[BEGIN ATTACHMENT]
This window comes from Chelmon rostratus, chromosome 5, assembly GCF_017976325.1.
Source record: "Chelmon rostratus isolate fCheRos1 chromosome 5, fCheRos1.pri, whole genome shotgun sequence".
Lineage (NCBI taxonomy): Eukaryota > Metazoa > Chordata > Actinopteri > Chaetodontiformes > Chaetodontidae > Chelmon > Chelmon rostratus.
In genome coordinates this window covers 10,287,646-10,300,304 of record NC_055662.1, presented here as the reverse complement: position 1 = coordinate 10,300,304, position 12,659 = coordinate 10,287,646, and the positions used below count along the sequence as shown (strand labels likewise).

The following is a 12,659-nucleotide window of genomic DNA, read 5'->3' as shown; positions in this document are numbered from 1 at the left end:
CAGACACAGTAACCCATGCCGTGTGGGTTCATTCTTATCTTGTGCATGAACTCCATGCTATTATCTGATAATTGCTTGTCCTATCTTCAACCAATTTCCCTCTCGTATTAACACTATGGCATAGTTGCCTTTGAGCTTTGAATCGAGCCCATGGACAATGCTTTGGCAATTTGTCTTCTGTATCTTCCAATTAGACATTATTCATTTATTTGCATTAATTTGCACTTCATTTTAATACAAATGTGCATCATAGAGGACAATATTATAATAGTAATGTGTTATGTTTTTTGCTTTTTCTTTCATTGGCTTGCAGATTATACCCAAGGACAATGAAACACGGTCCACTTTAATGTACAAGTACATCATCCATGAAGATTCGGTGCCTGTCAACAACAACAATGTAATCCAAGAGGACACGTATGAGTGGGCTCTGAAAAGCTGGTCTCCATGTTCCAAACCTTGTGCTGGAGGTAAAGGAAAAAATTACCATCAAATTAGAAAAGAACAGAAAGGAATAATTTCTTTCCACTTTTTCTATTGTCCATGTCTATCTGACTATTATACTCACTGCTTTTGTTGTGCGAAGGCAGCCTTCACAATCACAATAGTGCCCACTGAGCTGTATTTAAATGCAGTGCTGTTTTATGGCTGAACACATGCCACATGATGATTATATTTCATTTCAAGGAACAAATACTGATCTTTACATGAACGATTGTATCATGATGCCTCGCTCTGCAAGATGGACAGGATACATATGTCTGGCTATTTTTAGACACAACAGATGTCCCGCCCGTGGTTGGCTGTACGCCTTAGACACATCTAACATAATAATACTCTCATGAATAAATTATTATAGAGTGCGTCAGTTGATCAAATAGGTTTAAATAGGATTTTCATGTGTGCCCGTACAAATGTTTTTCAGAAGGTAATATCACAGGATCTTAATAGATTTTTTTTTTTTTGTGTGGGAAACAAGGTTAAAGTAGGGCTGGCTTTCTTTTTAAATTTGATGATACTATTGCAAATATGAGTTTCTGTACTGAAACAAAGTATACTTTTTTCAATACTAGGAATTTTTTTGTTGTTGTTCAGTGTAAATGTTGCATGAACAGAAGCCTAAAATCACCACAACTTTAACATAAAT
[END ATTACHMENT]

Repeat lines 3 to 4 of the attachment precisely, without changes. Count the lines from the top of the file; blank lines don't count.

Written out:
Lineage (NCBI taxonomy): Eukaryota > Metazoa > Chordata > Actinopteri > Chaetodontiformes > Chaetodontidae > Chelmon > Chelmon rostratus.
In genome coordinates this window covers 10,287,646-10,300,304 of record NC_055662.1, presented here as the reverse complement: position 1 = coordinate 10,300,304, position 12,659 = coordinate 10,287,646, and the positions used below count along the sequence as shown (strand labels likewise).